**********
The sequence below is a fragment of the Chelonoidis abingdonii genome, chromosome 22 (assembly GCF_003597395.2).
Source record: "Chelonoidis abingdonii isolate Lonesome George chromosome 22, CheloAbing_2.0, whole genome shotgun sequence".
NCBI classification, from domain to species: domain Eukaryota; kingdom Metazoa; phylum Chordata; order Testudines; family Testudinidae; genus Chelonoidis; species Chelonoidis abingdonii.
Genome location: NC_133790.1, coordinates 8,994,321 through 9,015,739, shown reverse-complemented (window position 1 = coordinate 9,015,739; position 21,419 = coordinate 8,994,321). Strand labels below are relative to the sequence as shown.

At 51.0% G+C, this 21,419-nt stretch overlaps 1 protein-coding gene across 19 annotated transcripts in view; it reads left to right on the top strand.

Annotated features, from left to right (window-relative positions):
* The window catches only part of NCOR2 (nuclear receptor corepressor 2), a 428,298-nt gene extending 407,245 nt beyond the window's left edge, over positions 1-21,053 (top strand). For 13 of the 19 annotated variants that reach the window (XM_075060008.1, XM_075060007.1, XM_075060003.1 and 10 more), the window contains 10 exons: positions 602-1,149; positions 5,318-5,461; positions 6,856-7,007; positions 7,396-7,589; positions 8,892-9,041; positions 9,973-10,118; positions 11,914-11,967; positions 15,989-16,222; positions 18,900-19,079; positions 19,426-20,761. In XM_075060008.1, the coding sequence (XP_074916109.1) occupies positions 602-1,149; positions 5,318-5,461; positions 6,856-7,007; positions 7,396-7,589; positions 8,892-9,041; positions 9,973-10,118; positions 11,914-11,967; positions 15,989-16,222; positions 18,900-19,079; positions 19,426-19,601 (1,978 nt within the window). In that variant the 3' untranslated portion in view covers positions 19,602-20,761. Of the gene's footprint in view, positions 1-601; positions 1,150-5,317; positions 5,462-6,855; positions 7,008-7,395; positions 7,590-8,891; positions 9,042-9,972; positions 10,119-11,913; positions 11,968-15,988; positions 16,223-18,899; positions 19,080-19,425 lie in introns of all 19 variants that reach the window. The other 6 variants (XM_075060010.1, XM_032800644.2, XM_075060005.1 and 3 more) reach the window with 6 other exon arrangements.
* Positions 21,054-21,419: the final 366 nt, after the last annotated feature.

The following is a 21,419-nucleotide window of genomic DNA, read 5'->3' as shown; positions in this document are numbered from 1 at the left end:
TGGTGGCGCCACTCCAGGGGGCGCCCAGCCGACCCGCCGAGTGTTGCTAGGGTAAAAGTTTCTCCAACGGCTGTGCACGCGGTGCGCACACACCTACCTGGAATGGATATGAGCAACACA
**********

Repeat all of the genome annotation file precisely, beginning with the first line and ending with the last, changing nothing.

The sequence below is a fragment of the Chelonoidis abingdonii genome, chromosome 22 (assembly GCF_003597395.2).
Source record: "Chelonoidis abingdonii isolate Lonesome George chromosome 22, CheloAbing_2.0, whole genome shotgun sequence".
NCBI classification, from domain to species: domain Eukaryota; kingdom Metazoa; phylum Chordata; order Testudines; family Testudinidae; genus Chelonoidis; species Chelonoidis abingdonii.
Genome location: NC_133790.1, coordinates 8,994,321 through 9,015,739, shown reverse-complemented (window position 1 = coordinate 9,015,739; position 21,419 = coordinate 8,994,321). Strand labels below are relative to the sequence as shown.

At 51.0% G+C, this 21,419-nt stretch overlaps 1 protein-coding gene across 19 annotated transcripts in view; it reads left to right on the top strand.

Annotated features, from left to right (window-relative positions):
* The window catches only part of NCOR2 (nuclear receptor corepressor 2), a 428,298-nt gene extending 407,245 nt beyond the window's left edge, over positions 1-21,053 (top strand). For 13 of the 19 annotated variants that reach the window (XM_075060008.1, XM_075060007.1, XM_075060003.1 and 10 more), the window contains 10 exons: positions 602-1,149; positions 5,318-5,461; positions 6,856-7,007; positions 7,396-7,589; positions 8,892-9,041; positions 9,973-10,118; positions 11,914-11,967; positions 15,989-16,222; positions 18,900-19,079; positions 19,426-20,761. In XM_075060008.1, the coding sequence (XP_074916109.1) occupies positions 602-1,149; positions 5,318-5,461; positions 6,856-7,007; positions 7,396-7,589; positions 8,892-9,041; positions 9,973-10,118; positions 11,914-11,967; positions 15,989-16,222; positions 18,900-19,079; positions 19,426-19,601 (1,978 nt within the window). In that variant the 3' untranslated portion in view covers positions 19,602-20,761. Of the gene's footprint in view, positions 1-601; positions 1,150-5,317; positions 5,462-6,855; positions 7,008-7,395; positions 7,590-8,891; positions 9,042-9,972; positions 10,119-11,913; positions 11,968-15,988; positions 16,223-18,899; positions 19,080-19,425 lie in introns of all 19 variants that reach the window. The other 6 variants (XM_075060010.1, XM_032800644.2, XM_075060005.1 and 3 more) reach the window with 6 other exon arrangements.
* Positions 21,054-21,419: the final 366 nt, after the last annotated feature.

The following is a 21,419-nucleotide window of genomic DNA, read 5'->3' as shown; positions in this document are numbered from 1 at the left end:
TGGTGGCGCCACTCCAGGGGGCGCCCAGCCGACCCGCCGAGTGTTGCTAGGGTAAAAGTTTCTCCAACGGCTGTGCACGCGGTGCGCACACACCTACCTGGAATGGATATGAGCAACACA